that has worked for me is sort of a functional counterpart of
    OOP, ``partial application.''

    let multiply a b = a * b
    let double = multiply 2

    So supposing I want something like Python's file object.

    let read_file fp sz = ...
    let write_file fp data sz = ...
    let make_file_file fp =
    {
    read = read_file fp;
    write = write_file fp
    }
    let f = make_file_file (open filename) in
    let data = f.read 512
    ...

    let read_buffer buffer sz = ...

    The point being that the type system, though probably stricter
    than Java's, does allow ways to conveniently implement the same
    interface for radically different types, in this case with a
    feature that's just a basic natural part of any functional
    programming language. Maybe Java could do the same?

    Then there is a lot of stuff in Objective CAML's module system
    that directly addresses type issues, and it also has a fairly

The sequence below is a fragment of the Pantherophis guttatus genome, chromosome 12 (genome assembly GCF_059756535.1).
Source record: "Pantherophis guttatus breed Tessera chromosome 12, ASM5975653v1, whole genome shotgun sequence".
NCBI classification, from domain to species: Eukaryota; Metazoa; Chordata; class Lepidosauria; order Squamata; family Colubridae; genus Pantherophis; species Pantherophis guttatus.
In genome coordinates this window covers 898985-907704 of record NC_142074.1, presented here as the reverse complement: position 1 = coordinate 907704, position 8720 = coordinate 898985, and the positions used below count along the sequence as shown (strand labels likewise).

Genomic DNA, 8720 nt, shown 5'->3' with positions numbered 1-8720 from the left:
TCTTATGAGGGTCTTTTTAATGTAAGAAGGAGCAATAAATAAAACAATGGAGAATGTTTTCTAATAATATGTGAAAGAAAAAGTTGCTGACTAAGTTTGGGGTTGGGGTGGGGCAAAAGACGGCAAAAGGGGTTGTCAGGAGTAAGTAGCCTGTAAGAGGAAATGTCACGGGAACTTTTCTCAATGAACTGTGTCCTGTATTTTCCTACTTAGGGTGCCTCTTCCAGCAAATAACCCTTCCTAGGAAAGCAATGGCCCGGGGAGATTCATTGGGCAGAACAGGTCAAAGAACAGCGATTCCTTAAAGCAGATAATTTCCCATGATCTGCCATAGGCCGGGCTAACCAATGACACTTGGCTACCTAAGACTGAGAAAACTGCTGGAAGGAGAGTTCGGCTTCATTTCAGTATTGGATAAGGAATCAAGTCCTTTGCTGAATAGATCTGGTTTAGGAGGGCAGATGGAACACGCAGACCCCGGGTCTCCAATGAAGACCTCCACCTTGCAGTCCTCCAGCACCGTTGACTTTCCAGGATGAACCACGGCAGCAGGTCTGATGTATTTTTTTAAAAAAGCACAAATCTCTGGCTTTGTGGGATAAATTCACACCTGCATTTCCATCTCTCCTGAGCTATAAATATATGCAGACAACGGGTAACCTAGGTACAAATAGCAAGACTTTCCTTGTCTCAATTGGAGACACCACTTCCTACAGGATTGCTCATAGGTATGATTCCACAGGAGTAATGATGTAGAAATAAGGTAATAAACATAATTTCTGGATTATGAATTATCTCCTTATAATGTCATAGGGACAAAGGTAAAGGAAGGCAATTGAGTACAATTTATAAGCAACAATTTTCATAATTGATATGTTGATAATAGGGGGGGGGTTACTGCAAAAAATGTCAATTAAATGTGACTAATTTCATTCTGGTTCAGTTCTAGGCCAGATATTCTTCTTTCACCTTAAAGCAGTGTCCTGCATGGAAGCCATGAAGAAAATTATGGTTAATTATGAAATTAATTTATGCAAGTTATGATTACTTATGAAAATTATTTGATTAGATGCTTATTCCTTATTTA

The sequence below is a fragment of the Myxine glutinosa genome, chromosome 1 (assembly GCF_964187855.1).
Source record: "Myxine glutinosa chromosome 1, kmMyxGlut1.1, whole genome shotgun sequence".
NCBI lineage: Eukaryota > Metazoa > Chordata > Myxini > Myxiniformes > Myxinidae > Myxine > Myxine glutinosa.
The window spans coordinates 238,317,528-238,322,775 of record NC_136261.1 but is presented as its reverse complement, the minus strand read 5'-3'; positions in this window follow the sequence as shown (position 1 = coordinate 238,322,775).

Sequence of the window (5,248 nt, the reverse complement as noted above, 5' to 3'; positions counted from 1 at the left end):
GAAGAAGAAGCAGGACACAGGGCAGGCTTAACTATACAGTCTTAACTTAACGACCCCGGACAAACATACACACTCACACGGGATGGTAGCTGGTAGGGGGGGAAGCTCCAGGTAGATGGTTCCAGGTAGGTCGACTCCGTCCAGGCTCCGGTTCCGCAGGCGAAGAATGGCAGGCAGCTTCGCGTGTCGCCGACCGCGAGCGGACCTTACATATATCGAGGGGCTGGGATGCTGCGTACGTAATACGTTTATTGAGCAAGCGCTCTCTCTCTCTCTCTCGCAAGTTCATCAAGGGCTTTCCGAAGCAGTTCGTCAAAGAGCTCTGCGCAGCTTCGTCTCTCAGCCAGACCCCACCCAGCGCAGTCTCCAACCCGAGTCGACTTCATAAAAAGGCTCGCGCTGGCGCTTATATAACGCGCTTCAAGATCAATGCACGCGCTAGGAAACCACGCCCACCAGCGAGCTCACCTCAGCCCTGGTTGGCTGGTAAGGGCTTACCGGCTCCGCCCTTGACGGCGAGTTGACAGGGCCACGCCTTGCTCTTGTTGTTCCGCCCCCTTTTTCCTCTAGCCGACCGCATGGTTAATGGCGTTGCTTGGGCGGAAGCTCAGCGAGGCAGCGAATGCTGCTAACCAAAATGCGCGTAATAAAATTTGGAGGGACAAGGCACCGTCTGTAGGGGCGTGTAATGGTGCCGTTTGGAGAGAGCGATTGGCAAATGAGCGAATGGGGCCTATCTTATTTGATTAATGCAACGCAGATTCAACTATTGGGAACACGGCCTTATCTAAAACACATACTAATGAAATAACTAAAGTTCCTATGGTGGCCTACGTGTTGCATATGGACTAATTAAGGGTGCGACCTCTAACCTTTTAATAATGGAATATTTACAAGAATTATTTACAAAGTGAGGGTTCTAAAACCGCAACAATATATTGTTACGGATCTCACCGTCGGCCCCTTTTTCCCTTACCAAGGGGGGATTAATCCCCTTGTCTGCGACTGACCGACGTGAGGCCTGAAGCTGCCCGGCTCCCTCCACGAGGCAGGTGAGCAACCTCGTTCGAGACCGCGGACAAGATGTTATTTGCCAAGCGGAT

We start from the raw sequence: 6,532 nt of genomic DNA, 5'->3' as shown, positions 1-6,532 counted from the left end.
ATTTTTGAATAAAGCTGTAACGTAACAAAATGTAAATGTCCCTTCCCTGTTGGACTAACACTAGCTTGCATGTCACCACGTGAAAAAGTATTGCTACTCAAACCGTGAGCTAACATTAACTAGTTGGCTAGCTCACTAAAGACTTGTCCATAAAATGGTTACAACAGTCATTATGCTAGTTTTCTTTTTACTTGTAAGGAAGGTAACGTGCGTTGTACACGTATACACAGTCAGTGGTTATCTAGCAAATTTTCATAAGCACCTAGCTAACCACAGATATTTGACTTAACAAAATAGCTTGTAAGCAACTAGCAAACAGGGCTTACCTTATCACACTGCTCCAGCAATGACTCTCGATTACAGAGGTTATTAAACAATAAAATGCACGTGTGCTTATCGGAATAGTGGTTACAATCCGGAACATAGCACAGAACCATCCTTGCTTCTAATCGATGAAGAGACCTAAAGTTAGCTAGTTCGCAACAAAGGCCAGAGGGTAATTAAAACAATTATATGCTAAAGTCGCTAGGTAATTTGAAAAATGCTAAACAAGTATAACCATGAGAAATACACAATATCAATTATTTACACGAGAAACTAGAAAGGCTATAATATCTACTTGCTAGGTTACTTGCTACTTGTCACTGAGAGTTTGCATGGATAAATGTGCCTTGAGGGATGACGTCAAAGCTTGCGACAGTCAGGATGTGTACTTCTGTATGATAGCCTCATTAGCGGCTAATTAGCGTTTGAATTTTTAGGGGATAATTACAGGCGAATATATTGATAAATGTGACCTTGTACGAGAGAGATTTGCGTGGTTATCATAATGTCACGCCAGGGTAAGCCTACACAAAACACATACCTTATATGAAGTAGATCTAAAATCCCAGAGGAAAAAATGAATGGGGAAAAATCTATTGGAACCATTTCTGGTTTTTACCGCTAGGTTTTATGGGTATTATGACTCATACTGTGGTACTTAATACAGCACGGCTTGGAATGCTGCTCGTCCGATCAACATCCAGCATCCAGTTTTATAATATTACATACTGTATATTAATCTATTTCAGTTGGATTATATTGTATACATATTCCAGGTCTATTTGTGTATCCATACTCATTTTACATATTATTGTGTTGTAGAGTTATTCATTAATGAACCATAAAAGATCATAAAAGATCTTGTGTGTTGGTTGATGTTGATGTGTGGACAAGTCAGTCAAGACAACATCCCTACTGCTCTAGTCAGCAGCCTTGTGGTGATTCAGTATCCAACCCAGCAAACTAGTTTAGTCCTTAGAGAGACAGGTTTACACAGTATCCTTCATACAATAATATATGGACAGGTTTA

complicated OOP system.

    Donn Cave,
     
    Donn Cave, Aug 24, 2003
    #3
  4. Paul Rubin

    Daniel Yoo Guest

    Paul Rubin <http://> wrote:
    : Arne Koewing <> writes:
    :> > Anyone here use OCAML? How do you like it? Is it a language a
    :> > Pythonista can learn to love? From what little I've seen, it looks
    :> > interesting, but I haven't actually tried installing or using it yet.
    :> Yes and I think it's a great language, but it's a little bit harder
    :> to start learning it. (you must learn how to read the types).
    :> But you get a very 'save' language with a very efficient compiler.

    : Do you find that the strict type system gets in your way like it does
    : in Java?


    Actually, not at all! Mark Jason Dominus has written a very nice page
    talking about type systems, and in particular, gushes about the
    ML/Ocaml approach. He shows how the ML type system just gets out of
    the way: